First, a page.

Wednesday, July 8, 2020

Out on a walk with Touchy Blinky

Text and photos by Stacie Joy

I received an urgent message one recent evening about an interactive art installation with music in Tompkins Square Park. So I raced over to see for myself.

There, I met East Village resident Uriel Guy, the creator of what's known as Touchy Blinky. It was something to behold in the heat of a summer night in the park. Uriel showed me how Touchy Blinky works by adjusting the lights, patterns, colors and music.

I had some questions, so we agreed to meet up the next time he brought it out. I tagged along with Uriel and his friends as they steered the piece from its East Third Street home to Tompkins Square Park.

How did Touchy Blinky come to be?

Touchy Blinky came about as I wanted to build the biggest Burning Man art installation that I could fit in my one-bedroom East Village apartment.

Originally I envisioned it as a musical instrument — something that people can press buttons and affect the music played, but by the time I built the buttons and light parts of it I realized I am not musical at all, and decided to focus it on the tactile and visual experience, which proved to be even better than the original idea.

It was actually planned to leave NYC for good this summer and permanently live at Burning Man and create room for other projects, but with coronavirus canceling the event, I decided to put it on wheels and share it with the neighborhood. I want to help keep the East Village — and NYC — weird.

How did you create the piece?

I wanted to create a giant musical instrument. The main considerations were to make something portable, so I can take it to places in [a car], and cool, so people enjoy it.

After prototyping a few versions, I had one that survived about a year and required tons of maintenance, so some more work later, I created the one I have now. I’m very proud that I was able to do it all on my own — design, woodwork, electronics and coding.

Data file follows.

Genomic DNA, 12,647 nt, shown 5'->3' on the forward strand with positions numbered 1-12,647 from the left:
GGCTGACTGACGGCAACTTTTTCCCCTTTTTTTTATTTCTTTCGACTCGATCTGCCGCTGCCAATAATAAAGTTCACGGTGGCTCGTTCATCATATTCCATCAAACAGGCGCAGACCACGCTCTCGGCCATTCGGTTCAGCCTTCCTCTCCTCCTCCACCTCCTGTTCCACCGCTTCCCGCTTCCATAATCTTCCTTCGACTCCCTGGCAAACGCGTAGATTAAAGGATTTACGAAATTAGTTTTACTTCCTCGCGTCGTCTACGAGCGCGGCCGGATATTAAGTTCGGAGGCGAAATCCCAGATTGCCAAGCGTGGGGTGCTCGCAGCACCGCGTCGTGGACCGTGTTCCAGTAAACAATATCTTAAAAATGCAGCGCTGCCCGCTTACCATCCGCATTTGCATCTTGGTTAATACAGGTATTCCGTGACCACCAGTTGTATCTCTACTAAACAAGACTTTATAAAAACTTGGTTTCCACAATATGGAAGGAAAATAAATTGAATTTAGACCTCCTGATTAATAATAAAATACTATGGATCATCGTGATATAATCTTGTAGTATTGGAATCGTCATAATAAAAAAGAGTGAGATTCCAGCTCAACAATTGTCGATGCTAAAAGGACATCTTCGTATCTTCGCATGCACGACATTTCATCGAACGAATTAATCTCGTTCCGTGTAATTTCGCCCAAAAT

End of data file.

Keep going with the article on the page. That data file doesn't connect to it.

One of the happiest moments was when I realized I can use takeout containers with paper towels instead of having a custom-made box. That’s probably what made the project affordable and brought it to life rather than get abandoned along the way.

The name came up as half a joke when trying to find names with my girlfriend at the time, but it described it perfectly and sat well with the "this is just for people to enjoy" attitude of the project.

Where have you and Touchy Blinky traveled?

The first version — may God rest its soul — went to a festival named Transformous and to the NYCResistor Interactive Show in Brooklyn.

This version has been to Burning Man a few times, where it’s double in size, with the other half in storage there, the National Mall for the Catharsis on the Mall event, and a couple of parties in NYC and one in D.C.

What’s the general reaction to Touchy Blinky? How do you decide where to bring it?

The question I get most often is, "What is it?," which I admit I don’t have a good answer to. It seems that people like it, and I'm happy to say we're starting to get regulars. I'm very glad to meet new people from the neighborhood.

Generally, I try to find places where Touchy Blinky won't be too much of a nuisance. Mostly it's just Tompkins Square Park ... but there are walks planned soon to the Lower East Side and Washington Square Park.

You can keep tabs on Touchy Blinky via Instagram.


Anonymous said...

hell yes!

Jill W said...

Let this be an inspiration for more outdoor art that can be brought to people this summer! thanks Uriel, and Stacy for this story & pics.

marjorie said...


(Not really. But we want you providing weird art for years to come.) xoxo

Anonymous said...

Well...It is interesting....but is it art? Not everything that is interesting is.

Amy Berkov said...

Excellent— I hope to cross paths with Touchy Blinky soon!